In the Middle East, Women in Tech Are Driving Change

By Sabine Holl, IBM Chief Technology Officer, Middle East and Africa

When I moved to Dubai in 2009, friends would sometimes ask me how it was living and working in the Middle East as a woman. Little did they know that the region defies preconceived notions, and nowhere is that more striking than in technology, where women are driving change. It’s been wonderful to be able to witness that transformation—and work to support these pioneering women.

The region has no shortage of trendsetters. By some estimates, one in three start-ups in the region were founded by or are led by women—a higher percentage than in Silicon Valley.

According to UNESCO, women account for more than half of the engineering student population in some Arab states, and between 34% and 57% of recent STEM graduates in the region are women. That’s a much higher rate than in universities globally and a testament to the change underway in the Middle East region.

The challenge is ensuring that the talent emerging from universities find their way into the workplace. IBM’s 2019 global study “Women, leadership and the priority paradox” highlighted one of the challenges impacting women in the Middle East and around the world: 79% of organizations surveyed globally said advancing women into leadership roles was not a formal business priority.

I’m proud to be part of a company that is serious about achieving gender equality in its leadership ranks and throughout the company. The work we do is uniquely positioned to empower women to innovate without restrictions, and I’ve been inspired by some of the women doing just that at IBM.

Setting an Example

Asna Javed works as a developer advocacy team lead in Pakistan, and she knows a lot about people’s preconceived notions. Asna was born without arms, and people often assume she can’t do things on her own. But she’s proven those people wrong, serving as an example of the women I work with throughout the Middle East. They’re super-smart and eager to support each other as they build a community in tech. It’s this support system that encourages me as we work to bridge the gap between academia and the industry.

“Even though I’m confident in my own abilities, I know that not everyone in my position feels the same way, and that most people don’t have the support network I have,” Asna said. “What I love most about my role as a Cloud Developer Advocate for IBM is that it grants me a platform to champion technical careers to aspiring female and differently abled engineers.”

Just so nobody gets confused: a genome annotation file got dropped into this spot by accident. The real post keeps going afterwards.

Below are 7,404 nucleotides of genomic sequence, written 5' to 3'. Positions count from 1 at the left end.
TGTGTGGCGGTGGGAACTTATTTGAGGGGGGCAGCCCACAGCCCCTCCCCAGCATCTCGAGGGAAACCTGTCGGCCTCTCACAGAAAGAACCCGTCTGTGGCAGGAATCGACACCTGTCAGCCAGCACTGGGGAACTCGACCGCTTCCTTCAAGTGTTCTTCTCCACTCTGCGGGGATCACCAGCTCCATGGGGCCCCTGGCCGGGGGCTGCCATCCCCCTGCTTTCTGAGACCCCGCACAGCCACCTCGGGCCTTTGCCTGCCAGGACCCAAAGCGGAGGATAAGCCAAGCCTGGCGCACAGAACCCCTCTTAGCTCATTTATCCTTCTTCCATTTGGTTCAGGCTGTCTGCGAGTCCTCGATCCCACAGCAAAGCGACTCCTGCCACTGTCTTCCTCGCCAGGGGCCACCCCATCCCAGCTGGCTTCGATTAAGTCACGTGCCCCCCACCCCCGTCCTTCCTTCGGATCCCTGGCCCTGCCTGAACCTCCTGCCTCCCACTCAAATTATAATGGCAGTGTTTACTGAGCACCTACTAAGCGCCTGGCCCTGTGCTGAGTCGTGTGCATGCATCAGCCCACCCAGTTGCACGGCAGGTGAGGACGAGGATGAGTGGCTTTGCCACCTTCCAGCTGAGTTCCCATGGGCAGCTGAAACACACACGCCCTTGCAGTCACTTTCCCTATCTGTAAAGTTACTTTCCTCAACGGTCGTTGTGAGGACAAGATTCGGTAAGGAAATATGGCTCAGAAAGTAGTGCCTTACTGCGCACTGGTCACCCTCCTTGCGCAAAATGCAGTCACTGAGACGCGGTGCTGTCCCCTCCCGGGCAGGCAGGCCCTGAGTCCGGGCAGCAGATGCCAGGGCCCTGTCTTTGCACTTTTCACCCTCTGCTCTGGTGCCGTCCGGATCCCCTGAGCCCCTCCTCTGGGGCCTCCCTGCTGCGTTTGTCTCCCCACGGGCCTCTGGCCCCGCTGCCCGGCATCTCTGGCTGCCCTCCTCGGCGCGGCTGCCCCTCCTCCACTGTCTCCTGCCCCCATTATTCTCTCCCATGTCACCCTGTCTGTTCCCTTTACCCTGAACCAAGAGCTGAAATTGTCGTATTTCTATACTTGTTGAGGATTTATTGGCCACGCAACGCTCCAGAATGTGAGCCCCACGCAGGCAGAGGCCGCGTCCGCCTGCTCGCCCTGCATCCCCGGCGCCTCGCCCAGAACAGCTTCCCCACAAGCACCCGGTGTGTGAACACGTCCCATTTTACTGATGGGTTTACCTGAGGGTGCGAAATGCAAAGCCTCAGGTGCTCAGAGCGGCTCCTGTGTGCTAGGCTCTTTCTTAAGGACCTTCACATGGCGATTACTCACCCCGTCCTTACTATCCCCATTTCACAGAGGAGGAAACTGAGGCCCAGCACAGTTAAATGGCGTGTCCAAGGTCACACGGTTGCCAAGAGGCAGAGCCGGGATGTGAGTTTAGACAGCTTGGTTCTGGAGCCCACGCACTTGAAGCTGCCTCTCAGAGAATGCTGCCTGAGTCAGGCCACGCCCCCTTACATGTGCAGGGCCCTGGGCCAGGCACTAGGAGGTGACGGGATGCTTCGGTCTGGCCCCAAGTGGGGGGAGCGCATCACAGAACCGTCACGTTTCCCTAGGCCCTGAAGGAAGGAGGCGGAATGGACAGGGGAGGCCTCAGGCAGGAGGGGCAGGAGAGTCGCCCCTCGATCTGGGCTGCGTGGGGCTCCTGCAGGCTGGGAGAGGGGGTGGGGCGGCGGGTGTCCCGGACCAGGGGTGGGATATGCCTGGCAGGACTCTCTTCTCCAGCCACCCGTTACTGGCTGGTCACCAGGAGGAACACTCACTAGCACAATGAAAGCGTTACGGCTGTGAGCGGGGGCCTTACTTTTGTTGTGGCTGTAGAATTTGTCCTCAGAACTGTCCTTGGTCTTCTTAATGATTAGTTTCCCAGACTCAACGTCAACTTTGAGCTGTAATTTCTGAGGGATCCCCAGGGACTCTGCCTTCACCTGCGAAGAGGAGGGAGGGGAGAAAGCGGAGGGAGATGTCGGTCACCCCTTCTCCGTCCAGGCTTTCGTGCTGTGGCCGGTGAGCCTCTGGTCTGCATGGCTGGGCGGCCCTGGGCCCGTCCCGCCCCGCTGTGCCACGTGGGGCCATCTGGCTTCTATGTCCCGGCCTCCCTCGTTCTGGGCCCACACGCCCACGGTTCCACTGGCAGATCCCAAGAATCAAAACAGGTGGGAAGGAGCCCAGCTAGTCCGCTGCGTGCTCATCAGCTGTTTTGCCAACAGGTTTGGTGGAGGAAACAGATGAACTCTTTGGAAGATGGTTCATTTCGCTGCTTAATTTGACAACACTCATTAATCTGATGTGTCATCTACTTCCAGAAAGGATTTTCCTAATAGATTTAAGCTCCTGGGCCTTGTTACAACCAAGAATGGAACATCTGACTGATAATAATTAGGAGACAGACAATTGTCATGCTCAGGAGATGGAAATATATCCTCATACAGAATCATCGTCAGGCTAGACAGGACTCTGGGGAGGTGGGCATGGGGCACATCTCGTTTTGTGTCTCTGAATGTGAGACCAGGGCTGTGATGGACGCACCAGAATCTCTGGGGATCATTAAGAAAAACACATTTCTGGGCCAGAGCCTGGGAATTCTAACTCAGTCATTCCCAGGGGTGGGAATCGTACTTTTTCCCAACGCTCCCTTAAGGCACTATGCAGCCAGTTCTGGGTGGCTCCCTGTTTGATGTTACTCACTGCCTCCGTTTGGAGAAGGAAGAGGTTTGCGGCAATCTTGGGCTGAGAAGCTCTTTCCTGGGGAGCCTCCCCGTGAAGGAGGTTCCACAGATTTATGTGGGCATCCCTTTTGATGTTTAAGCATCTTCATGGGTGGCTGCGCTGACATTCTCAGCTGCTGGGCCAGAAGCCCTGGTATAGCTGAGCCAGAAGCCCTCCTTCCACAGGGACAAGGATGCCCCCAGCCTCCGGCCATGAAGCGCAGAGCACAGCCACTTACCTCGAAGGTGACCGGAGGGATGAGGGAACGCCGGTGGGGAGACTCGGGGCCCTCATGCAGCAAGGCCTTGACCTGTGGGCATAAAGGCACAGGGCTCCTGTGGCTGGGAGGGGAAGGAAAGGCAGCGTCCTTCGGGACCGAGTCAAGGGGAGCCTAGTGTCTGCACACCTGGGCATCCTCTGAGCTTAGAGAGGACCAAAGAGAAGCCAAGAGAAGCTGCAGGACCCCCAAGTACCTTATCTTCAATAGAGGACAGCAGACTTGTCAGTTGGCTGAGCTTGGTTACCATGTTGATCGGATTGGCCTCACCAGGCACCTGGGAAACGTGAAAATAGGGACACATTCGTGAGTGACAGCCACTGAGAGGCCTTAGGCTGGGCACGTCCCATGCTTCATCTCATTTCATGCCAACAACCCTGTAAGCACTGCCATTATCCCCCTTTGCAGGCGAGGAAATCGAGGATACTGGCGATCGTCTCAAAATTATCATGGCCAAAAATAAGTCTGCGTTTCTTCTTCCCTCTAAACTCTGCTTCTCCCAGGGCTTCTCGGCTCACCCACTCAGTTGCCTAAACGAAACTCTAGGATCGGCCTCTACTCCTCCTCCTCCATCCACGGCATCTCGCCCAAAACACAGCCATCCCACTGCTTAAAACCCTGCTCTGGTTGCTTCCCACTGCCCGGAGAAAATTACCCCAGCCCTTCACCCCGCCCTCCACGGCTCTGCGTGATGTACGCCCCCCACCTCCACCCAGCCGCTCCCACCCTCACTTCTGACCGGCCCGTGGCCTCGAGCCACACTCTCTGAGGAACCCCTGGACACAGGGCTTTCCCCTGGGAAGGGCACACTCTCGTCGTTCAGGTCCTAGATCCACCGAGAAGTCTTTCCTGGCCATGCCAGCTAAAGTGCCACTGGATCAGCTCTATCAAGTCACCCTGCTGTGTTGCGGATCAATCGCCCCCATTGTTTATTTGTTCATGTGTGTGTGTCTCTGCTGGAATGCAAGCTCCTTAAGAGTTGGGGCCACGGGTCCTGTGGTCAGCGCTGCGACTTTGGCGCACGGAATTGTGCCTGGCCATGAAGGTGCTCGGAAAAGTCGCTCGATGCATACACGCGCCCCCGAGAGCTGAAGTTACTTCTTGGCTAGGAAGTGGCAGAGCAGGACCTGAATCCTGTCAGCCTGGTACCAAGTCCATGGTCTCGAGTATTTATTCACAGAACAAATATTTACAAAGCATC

Asna is part of a growing ecosystem in the Middle East region where women support each other’s career growth and showcase their own paths as role models. They’re young women building confidence in each other and themselves and creating a climate where it is possible to grow from school to work to the leadership ranks of some of the world’s biggest companies. These women are strong and powerful. They know what they want, and we need to do the work to help them.

Through a recent hackathon, Asna developed a project called Be-My-Hands, an application that integrates Watson Speech to Text-enabled voice commands into actions, so that people like her can more easily do the basic tasks of business, like opening a new tab in a browser or closing a folder.

Building a Community

Nora Al Nashwan, another example, works on our IBM Blockchain Services team, and has become a role model in Saudi Arabia. She used Watson Personality Insights to establish Gifty, a web application that personalizes gifts. She also created an IBM Blockchain solution for farmers designed to help improve food traceability and authenticity. And away from her day job, Nora co-founded Code for Girls, an organization that aims to empower girls in the tech industry by building a community of talented girls from all disciplines, teaching them how to code and develop their personal and professional skills.

“I wanted to explain to other developers—including females—the value of blockchain and show them how to implement it,” Nora said. “So, I built an application to show developers how blockchain technology can be used to disrupt the food trading industry.”

Before joining IBM, Nora had seen few women working in tech industry—and even fewer who remained in the industry. Now, she wants to encourage the next generation of women to write code and take on the world’s challenges. “That’s why I co-established Code for Girls,” she said. “Our goal is for every student to emerge with a viable project to pursue after graduation.”

Supporting these pioneers means identifying the roadblocks that may keep women from growing in these jobs and finding their way to leadership—and then working with them to remove those roadblocks. We, at IBM, have the opportunity to work with other industry players to establish best practices in the region, and grow the pipeline that will help support future leaders.

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